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The general consensus amongst the majority of the British public is that Tony Blair is a war criminal. It is hardly surprising, then, that trigger-happy Tony’s ardent followers in The Labour Party failed to oppose the selling of arms to Saudi Arabia; a country who are being vehemently accused of committing war crimes themselves in Yemen.

It has been widely reported that this vote was used as a means to undermine Labour’s current leader Jeremy Corbyn. This is true, but it is also important to note that opposing investigations into war crimes, and in many cases funding and supporting wars directly, is a bread and butter issue for Blairite MPs. Many of these same MPs voted against enquiries into the war in Iraq. Many also voted for the war.

Part of the reason for this pro-war stance is that following Labour’s embrace of free market economics over the last two decades, the majority of the Parliamentary Labour Party have been committed, first and foremost, to the profit motive. This has led to uncomfortably close relationships with the arms industry.

Between 1997 and 2002, Labour accepted more than £12 million from arms and defence companies. This is in spite of the fact that, at the time, Labour Party rules stipulated that the party “will not accept donations from companies the activities of which are inconsistent with the principles of the Labour Party”, nor would it accept foreign-sourced donations.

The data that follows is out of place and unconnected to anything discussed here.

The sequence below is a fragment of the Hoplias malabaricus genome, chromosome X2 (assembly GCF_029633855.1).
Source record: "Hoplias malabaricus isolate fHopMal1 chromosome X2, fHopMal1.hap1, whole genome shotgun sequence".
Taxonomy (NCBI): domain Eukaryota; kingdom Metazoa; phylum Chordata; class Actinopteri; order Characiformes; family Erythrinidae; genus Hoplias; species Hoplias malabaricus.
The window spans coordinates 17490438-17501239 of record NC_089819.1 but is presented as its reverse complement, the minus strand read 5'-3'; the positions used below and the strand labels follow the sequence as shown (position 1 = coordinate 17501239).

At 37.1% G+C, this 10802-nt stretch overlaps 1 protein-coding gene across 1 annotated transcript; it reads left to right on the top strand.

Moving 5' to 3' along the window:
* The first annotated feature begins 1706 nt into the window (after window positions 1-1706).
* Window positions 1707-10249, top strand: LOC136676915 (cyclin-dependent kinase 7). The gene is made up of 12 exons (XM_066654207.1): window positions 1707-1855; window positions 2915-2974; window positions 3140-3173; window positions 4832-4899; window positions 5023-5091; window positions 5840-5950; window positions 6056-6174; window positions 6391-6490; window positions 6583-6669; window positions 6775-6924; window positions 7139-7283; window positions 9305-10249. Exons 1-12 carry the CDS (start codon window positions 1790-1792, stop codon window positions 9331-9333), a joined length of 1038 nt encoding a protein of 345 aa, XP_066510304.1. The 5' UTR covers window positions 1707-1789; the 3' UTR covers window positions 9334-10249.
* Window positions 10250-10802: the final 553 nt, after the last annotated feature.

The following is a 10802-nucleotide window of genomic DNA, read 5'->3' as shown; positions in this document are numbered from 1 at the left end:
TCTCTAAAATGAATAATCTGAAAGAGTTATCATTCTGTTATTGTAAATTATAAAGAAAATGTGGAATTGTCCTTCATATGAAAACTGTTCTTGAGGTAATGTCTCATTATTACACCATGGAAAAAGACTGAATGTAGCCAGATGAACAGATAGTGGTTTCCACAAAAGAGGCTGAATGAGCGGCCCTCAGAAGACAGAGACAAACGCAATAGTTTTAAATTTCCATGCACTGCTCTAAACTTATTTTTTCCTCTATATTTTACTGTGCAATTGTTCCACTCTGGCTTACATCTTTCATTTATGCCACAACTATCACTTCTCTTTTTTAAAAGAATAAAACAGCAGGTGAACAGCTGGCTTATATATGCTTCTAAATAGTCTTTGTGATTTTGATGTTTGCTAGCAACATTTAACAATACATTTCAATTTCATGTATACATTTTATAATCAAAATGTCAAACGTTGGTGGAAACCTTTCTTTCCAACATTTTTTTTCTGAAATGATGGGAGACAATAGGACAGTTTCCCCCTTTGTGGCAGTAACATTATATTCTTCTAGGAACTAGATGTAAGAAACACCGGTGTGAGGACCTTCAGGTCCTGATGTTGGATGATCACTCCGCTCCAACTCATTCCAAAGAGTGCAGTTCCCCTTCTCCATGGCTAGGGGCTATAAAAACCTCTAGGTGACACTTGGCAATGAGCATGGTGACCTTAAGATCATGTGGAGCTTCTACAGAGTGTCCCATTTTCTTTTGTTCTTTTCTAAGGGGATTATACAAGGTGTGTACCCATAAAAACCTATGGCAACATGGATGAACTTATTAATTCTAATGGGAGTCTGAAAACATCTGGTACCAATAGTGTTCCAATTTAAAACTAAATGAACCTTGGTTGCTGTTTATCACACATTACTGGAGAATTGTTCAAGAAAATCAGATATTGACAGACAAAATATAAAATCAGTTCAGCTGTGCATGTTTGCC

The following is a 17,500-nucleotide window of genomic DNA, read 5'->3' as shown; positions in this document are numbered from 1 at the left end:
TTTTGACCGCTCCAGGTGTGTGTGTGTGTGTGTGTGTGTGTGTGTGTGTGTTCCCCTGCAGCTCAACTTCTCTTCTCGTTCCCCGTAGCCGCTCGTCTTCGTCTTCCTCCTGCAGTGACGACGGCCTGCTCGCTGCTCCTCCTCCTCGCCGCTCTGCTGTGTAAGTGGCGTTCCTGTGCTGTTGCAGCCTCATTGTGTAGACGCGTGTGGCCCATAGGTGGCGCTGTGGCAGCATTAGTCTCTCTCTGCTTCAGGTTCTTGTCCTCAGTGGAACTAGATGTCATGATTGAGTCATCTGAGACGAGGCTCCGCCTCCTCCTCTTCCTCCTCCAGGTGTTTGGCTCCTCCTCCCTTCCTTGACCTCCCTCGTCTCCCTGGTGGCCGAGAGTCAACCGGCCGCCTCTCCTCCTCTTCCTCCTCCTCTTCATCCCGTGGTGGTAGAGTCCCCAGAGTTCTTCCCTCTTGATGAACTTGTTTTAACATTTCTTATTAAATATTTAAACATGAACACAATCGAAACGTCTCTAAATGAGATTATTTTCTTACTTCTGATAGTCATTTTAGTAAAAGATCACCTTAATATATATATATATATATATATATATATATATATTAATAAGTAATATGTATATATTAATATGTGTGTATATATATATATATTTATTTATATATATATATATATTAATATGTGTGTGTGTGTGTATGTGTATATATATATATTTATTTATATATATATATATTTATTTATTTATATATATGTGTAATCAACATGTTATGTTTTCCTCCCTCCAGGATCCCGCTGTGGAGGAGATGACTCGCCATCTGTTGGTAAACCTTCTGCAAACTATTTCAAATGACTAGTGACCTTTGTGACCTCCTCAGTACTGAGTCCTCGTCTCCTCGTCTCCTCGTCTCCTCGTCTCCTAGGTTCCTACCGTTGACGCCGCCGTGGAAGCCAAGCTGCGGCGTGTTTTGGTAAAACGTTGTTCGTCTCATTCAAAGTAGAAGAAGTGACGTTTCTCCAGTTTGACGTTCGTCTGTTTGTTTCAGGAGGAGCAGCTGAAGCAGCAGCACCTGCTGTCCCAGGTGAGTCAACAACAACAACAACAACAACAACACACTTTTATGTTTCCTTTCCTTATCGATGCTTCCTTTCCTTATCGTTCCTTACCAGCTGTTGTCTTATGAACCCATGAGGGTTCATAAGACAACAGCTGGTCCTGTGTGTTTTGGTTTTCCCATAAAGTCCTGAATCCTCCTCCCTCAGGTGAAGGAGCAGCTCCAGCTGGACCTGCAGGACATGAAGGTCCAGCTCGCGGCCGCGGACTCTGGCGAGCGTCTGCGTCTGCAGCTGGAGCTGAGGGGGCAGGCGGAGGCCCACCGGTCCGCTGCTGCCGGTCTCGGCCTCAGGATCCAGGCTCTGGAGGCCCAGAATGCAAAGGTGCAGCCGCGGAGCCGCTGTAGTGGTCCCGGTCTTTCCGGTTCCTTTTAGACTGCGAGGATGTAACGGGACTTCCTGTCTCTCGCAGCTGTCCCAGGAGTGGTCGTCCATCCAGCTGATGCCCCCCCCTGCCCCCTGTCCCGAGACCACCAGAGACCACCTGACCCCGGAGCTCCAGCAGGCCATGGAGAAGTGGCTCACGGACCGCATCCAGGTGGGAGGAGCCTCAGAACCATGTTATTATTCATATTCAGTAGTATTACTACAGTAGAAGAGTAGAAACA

In 1997, the Labour Party received significant donations from US-based Raytheon Systems Ltd. Raytheon Systems Ltd is one of the world’s largest arms manufacturers. It makes a variety of high-tech weapons, including Tomahawk, Patriot, Sidewinder and Stinger missiles, which it then supplies to countries with a wide spectrum of attitudes toward human rights. Raytheon Ltd were also awarded an £800 million contract by the Ministry of Defence in 1999. Coincidence?

Another major donor to the Labour Party in this period was British Aerospace – one of the Raytheon’s biggest competitors. British Aerospace began to take an interest in the Labour Party after Robin Cook, the then Foreign Secretary, announced in June 1997 that British foreign policy would be conducted with an “ethical dimension” and that human rights “would be at the heart” of this project.

For British Aerospace, this was not welcome news. At the time, the arms corporation had an outstanding contract with the Indonesian government to supply sixteen Hawk fighters at a cost of £350 million. Given the Indonesian’s government’s ongoing murderous occupation of East Timor, it seemed unlikely that this contract would be seen as “ethical”.

But then, in 1999, British Aerospace donated to the Labour Party and, as if by magic, their contract was not cancelled. Later that year, the world looked on in horror as over 20% of the population of East Timor were slaughtered because they dared to vote for independence. Of course, the British government could not be seen to have a stake in genocide so in September 1999, amidst massive public anger, Blair halted the supply of arms to Indonesia. Unfortunately, by this point the damage had already been done. The British Government quietly resumed selling arms to Indonesia just four months later.

The Observer newspaper further exposed the sinister relationship between New Labour and British Aerospace, now BAe, when it quoted an “industry insider” as saying that Dick Evans, the then chairman of British Aerospace, had unrivalled access to the British Prime Minister: